More than 43 million Americans have student loan debt, with the average borrower paying around $200/month. Student loans can open the door to a valuable education and a rewarding career, but carrying and paying off that debt can be a financial burden and a barrier to homeownership. While it can be more challenging to get approved for a mortgage with existing debt, it is still very possible. Here’s a brief guide on how to manage your student debt to help improve your ability to qualify for a mortgage and buy a home.

Understand your debt

Before you begin considering applying for a mortgage to purchase a home, it is important to have a handle on your student loan debt. Make sure you know the size of your debt, the repayment terms and the interest rates. Although it can be overwhelming to sit down and look at your debt, knowing how much you owe and how much you need to pay is key to taking the next steps. If you plan on applying for a home loan while you have student debt, your budget will need to cover your new housing payments as well as your existing student loan and other debt payments.

Build your credit

Having strong credit scores and credit history makes it more likely for you to be approved for a loan and to obtain a great interest rate. If you are making your monthly payments for your student debt on time, having student loans should actually help your credit scores by contributing to a positive credit history for you. Ensure you are paying all your bills on time so you can build and maintain strong credit. Generally, you need FICO credit scores of at least 580 to qualify for a mortgage, so be sure to check your scores and work to build and maintain them.

Strengthen your finances

Additionally, it is important to manage your debt-to-income (DTI) ratio, which is an important factor that lenders use to determine your ability to repay a loan. DTI is the percentage of your gross monthly income (income before taxes and deductions) that goes toward your expected debt payments. Generally, to qualify for a mortgage, your DTI should be no higher than 43%. For example, if you earn $5,000/month and pay $500/month on your debts (student loans, auto loan, credit cards, etc.), the maximum mortgage payment you might expect to qualify for is $1,650/month ($5,000 x 43% = $500 + $1,650).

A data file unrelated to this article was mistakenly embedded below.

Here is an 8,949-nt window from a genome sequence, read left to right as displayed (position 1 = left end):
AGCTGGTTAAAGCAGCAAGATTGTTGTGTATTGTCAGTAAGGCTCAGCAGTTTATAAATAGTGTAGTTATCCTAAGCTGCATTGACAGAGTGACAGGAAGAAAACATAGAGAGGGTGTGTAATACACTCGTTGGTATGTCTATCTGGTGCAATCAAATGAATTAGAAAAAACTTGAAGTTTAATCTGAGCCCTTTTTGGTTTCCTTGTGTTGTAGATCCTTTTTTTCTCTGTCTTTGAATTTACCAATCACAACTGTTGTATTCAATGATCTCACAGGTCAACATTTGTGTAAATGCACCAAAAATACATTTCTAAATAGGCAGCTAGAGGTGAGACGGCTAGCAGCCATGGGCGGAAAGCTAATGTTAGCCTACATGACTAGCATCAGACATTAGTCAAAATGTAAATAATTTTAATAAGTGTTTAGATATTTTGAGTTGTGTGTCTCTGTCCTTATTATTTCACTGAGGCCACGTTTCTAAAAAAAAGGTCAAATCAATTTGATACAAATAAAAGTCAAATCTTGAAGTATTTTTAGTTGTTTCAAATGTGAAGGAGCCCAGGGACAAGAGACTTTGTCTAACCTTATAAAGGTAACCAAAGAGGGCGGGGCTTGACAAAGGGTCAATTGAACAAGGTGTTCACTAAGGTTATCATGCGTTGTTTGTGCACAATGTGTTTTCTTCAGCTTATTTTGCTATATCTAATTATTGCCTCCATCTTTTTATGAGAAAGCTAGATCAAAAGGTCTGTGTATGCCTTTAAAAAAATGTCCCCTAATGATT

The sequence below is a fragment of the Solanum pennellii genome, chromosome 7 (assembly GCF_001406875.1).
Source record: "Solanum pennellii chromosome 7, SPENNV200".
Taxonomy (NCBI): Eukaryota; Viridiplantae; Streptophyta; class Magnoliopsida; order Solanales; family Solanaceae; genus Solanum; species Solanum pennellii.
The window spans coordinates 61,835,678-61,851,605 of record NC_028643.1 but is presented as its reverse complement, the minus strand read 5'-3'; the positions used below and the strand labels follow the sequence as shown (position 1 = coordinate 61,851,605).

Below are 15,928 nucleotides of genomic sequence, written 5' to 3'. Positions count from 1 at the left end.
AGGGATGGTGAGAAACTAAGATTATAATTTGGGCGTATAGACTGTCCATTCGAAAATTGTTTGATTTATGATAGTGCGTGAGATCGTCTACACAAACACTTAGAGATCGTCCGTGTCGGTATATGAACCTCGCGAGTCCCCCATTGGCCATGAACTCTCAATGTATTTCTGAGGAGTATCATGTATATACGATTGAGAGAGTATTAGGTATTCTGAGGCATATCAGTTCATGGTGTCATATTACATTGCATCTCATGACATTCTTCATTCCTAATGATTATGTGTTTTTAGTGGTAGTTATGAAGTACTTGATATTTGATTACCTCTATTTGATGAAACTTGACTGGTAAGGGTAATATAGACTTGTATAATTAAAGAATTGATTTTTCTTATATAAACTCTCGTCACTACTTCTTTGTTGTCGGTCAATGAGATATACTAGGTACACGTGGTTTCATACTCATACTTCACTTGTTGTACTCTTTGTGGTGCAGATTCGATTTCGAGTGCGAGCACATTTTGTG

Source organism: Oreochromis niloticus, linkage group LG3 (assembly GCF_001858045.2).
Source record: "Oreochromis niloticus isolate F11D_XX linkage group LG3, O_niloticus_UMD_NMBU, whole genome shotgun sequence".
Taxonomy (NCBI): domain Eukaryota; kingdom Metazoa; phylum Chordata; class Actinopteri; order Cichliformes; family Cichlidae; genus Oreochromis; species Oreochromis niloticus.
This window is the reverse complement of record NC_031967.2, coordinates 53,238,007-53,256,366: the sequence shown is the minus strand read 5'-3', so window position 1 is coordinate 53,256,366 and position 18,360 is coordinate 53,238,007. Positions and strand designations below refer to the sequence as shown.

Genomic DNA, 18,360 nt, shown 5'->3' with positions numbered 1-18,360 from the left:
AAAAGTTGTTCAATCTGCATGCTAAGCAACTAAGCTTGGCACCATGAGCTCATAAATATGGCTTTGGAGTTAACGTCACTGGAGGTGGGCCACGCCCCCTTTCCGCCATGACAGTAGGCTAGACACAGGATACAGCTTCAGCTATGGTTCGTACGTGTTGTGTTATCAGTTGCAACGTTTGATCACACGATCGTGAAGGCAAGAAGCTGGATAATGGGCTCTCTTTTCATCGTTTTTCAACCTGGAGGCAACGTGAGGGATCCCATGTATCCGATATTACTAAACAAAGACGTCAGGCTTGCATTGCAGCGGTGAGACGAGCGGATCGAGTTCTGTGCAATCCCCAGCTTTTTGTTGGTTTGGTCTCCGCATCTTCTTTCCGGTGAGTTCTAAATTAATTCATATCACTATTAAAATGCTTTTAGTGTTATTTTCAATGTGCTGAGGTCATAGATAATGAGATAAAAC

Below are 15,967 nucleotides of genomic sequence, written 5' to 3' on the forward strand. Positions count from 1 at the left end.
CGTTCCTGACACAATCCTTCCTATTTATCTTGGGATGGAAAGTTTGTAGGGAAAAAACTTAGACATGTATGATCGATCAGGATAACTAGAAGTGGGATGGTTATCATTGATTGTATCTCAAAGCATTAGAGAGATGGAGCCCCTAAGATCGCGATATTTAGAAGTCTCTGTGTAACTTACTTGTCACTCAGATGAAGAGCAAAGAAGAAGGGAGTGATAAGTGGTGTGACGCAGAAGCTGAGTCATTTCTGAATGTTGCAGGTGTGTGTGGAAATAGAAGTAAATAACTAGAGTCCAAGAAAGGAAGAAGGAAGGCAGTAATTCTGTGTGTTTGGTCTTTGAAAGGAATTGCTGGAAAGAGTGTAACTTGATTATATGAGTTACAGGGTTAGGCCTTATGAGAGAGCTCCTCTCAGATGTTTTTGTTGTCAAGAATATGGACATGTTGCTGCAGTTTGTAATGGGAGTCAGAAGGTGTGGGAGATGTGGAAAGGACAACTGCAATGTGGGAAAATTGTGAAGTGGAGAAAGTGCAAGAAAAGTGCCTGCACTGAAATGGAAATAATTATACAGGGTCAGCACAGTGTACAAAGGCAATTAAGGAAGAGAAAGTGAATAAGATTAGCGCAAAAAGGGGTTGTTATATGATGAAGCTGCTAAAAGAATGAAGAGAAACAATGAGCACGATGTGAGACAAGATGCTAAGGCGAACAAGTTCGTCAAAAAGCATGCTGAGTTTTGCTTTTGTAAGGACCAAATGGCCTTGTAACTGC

If your DTI is too high, you may be able to lower it by paying down your debts, switching to a repayment plan with lower payments, applying with a co-borrower or increasing your income. You may also be able to lower your DTI, reduce your student debt payments and save money by refinancing your student loans at a lower interest rate, such as through the CampusDoor student loan refinance program, if you qualify.

Talk to a mortgage professional

To get a true sense of your home financing options, you should speak with a mortgage professional. This will allow the lender to evaluate your specific situation and options and tell you if you are in a good position to apply for a loan now or if you need to do some more work on strengthening your financial profile. If you are ready to apply, the lender can help you take the next step and get preapproved for your home loan.


Student debt can be daunting, but it doesn’t have to hold you back from your homeownership goals. If you or anyone you know wants to find out if they are ready to finance a home purchase, reach out today for a free mortgage consultation.

Draper and Kramer Mortgage Corp. and its employees do not provide credit or financial planning advice. This material has been prepared for general informational purposes only and is not intended to provide and should not be relied on for such advice. Do not act or refrain from acting on the basis of this material without first consulting a qualified professional for advice.